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|Title:||Single-channel electroencephalographic recording in children with developmental coordination disorder : validity and influence of eye blink artifacts||Authors:||Fong, SSM
|Issue Date:||2015||Publisher:||Omics Publishing Group||Source:||Journal of novel physiotherapies, 2015, v. 5, no. 4, p. 270-270 How to cite?||Journal:||Journal of novel physiotherapies||Abstract:||Background: The NeuroSky single-channel, dry-electrode, and wireless electroencephalographic (EEG) recording system is a fairly new measure of mental status, the validity of which had not yet been tested in children with developmental coordination disorder (DCD).
Purpose: To examine the validity of the NeuroSky single-channel EEG recording device (Mindwave Mobile EEG headset and NeuroView data acquisition software) and investigate the influence of eye blink artifacts on EEG attention-meditation measurements in children with DCD.
Methods: Thirty-seven children with DCD (with or without attention deficits) participated in the study. Validity was assessed primarily by correlating the EEG-derived attention and meditation indices with scores on other mental status measures (duration of gaze fixation and Movement Assessment Battery for Children bicycle/flower trial item score) in the DCD-attentive group and then comparing the EEG-derived attention and meditation indices of the DCD-attentive group (n = 20) with those of the DCD-inattentive group (n = 17) and among the frequent-blinking (7-8 eye blinks/trial), moderate-blinking (5-6 eye blinks/trial), and rare-blinking (3-4 eye blinks/trial) groups.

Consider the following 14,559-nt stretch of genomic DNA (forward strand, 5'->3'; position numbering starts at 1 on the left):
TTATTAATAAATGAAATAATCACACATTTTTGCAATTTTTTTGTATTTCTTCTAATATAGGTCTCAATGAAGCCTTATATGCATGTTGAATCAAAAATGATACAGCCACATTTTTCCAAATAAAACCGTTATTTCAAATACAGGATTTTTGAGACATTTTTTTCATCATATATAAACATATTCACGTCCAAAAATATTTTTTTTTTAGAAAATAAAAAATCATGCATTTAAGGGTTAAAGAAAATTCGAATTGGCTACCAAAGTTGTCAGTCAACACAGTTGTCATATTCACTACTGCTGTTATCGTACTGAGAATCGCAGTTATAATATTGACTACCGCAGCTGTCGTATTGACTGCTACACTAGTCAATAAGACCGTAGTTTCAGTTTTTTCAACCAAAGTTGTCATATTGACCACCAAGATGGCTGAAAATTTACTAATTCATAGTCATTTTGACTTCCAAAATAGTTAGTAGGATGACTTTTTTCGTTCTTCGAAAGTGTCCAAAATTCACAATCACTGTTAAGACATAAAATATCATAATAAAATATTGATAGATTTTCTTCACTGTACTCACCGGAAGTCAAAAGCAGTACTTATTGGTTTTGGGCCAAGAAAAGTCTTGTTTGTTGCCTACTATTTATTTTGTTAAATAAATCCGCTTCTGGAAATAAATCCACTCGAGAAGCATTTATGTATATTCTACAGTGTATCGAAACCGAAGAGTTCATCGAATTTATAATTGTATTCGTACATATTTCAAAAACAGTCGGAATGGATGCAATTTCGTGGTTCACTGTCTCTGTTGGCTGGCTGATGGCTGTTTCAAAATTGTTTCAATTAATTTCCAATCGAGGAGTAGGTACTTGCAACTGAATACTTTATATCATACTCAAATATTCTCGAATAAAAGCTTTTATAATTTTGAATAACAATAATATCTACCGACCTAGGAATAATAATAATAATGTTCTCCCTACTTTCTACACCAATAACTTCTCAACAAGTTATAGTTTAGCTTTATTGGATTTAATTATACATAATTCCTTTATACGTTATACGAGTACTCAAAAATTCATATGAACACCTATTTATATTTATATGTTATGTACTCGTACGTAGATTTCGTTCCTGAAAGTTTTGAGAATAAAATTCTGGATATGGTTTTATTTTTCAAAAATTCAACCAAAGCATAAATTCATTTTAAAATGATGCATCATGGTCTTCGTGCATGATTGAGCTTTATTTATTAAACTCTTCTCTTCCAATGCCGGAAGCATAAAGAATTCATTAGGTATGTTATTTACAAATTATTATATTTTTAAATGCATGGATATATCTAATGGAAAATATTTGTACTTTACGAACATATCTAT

Results: The EEG-derived attention index was correlated with the duration of gaze fixation (r = 0.648, p = 0.002) and the Movement Assessment Battery for Children bicycle/flower trial item score (r = -0.688, p = 0.001). A significant difference in the attention index was found between the DCD-attentive group and DCD-inattentive group (p = 0.003), but no significant results were found for the EEG-derived meditation index. With regard to eye blinks, no significant differences in the EEG-derived attention or meditation indices were noted between the three blinking groups (p = 0.887).
Conclusion: The single-channel EEG device accurately measured the overall level of mental attention in children with DCD clinically and was not significant influenced by eye blinking. This portable device has potential utility in such children for whom ease of use is the first priority.
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